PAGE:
Positively Ageless Lifting & Firming Eye Cream is an incredibly average moisturizer for slightly dry skin anywhere on the face. As far as extraordinary goes, it’s extraordinary only if you believe Aveeno’s claims about an ingredient it uses known as tetrahydroxypropyl ethylenediamine. According to Aveeno’s sister company RoC (both owned by Johnson & Johnson), this ingredient has been clinically proven (of course, the results of these clinical studies are not available for public scrutiny and they were done by J&J) to tighten epidermal cells, resulting in a lifted, firmed appearance. Technical information about tetrahydroxypropyl ethylenediamine indicates it functions as a neutralizing agent and helps adjust the pH of water-based products. There is no independent, peer-reviewed research demonstrating it to be effective for sagging skin, as RoC claims (unless by tightening they mean constricting due to irritation). Even if there were, once the skin begins to sag due to bone loss and fat pad shifting (something that happens to all of us as we age), no amount of any topically applied ingredient will help. This type of sagging can be remedied only by cosmetic surgery.
Any tightening effect this ingredient has on skin cells would be due to the inflammation that occurs if a product is too alkaline or too acidic. But that would be a temporary effect, not even related to the results possible from surgical procedures or a particularly healthy impact on the skin.
This eye cream is clinically shown to visibly lift and firm skin around the eyes. Is specially formulated with a proprietary firming technology and natural light diffusers to brighten the appearance of skin around the eyes, reduce the appearance of dark circles, and deliver smoother, more supple skin.
Water, Cyclopentasiloxane, Glycerin, Methylheptyl Isostearate, Tetrahydroxypropyl Ethylenediamine, Butylene Glycol, Cetyl Alcohol, Cetearyl Alcohol, Steareth-20, C12-15 Alkyl Benzoate, Glyceryl Stearate, Caprylic/Capric Triglyceride, Triisostearin, Squalane, Cetyl Esters, Myristyl Alcohol, Dimethicone Crosspolymer, Cocoglycerides, Ceteth-2, Hydroxyethyl Acrylate/Sodium Acryloyldimethyl Taurate Copolymer, Glyceryl Laurate, Stearyl Alcohol, Bentonite, Glyceryl Behenate, Dmdm Hydantoin, Methylparaben, Saccharomyces Lysate Extract, Silica, Sodium Methylesculetin Acetate, Distearyl Ether, Fragrance, Picea Excelsa Bud Extract, Propylparaben, Polysorbate 60, Tyrosine, Ethylparaben, Hydrolyzed Wheat Protein, Ganoderma Lucidum (Mushroom) Stem Extract, Algae Extract, Lentinus Edodes Extract, Titanium Dioxide, Mica, May Also Contain: Citric Acid
Beginning with its first product in 1945, Soothing Bath Treatment, still sold today as part of the company's Baby line of products, Aveeno has prided itself on using natural ingredients. In some ways, they were a pioneer in the field, though for years the only natural ingredient of note in their products was oatmeal. Consumer products giant Johnson & Johnson purchased the brand in 1999, and wasted almost no time expanding it. A handful of bar cleansers and bath products were spun off into complete collections of facial-care products and an ever-growing number of body lotions and washes, not to mention shaving gels (Aveeno is one of the few companies whose shaving gels are truly fragrance-free).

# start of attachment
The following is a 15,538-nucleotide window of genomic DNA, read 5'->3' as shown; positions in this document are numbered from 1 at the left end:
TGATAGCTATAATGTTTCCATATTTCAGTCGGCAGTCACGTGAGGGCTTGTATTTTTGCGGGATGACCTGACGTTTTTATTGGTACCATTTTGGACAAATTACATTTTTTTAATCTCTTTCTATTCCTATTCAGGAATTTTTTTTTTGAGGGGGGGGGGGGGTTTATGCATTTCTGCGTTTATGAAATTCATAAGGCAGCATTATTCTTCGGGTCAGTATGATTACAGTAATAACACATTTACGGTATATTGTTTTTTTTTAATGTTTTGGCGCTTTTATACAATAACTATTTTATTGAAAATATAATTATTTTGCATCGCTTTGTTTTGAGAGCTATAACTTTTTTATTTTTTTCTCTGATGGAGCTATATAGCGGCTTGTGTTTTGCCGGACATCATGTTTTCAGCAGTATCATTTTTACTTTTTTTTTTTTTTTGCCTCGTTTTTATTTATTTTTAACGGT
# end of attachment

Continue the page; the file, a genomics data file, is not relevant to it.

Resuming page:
Not surprisingly, many of the facial-care products from Aveeno are similar to those from Johnson & Johnson–owned Neutrogena. The differences typically lie in the natural ingredients each brand promotes. A cornerstone ingredient for Aveeno is soy, while Neutrogena has experimented (with varying degrees of success) with copper, retinol, salicylic acid, and melibiose. Overall, Neutrogena has a much larger and more comprehensive selection of products, though their formulas are also more problematic. Aveeno would do well to diversify a bit, or at least acknowledge that it takes more than a single star ingredient to provide superior skin-care products. As is, most of their anti-wrinkle products don't compete favorably with the more well-rounded options, not just from Neutrogena but also from Olay, Dove, and, in some respects, L'Oreal.
Getting back to the issue of soy, you'll see from the reviews it is indeed a helpful ingredient for skin—just not in the same multifaceted, does-everything manner Aveeno touts on each soy-containing product's package. A big proponent for Aveeno's use of soy is dermatologist Dr. Jeannette Graf. She is quoted on Aveeno's web site, stating that "It is now clear that the ability of natural soy to deliver multiple benefits to skin plays a lead role in high performance skin care." That sounds great but it doesn't explain why Aveeno ignores research on countless other antioxidants, skin-identical ingredients, or cell-communicating ingredients, all elements Dr. Graf uses in her separate, namesake product line. Interestingly, with Graf's own products relying on a blend of efficacious ingredients, including soy, it's a good question why she decided to endorse Aveeno's one-note soy products.
The bottom line is that when it comes to shopping for skin-care products at the drugstore, Aveeno, for all its talk of being a leader in "Active Naturals," doesn't have the all-inclusive product assortment needed to take the best possible care of your skin. However, paying attention to their top offerings is time (and money) well-spent!
For more information about Aveeno, owned by Johnson & Johnson, call (866) 428-3366 or visit www.aveeno.com.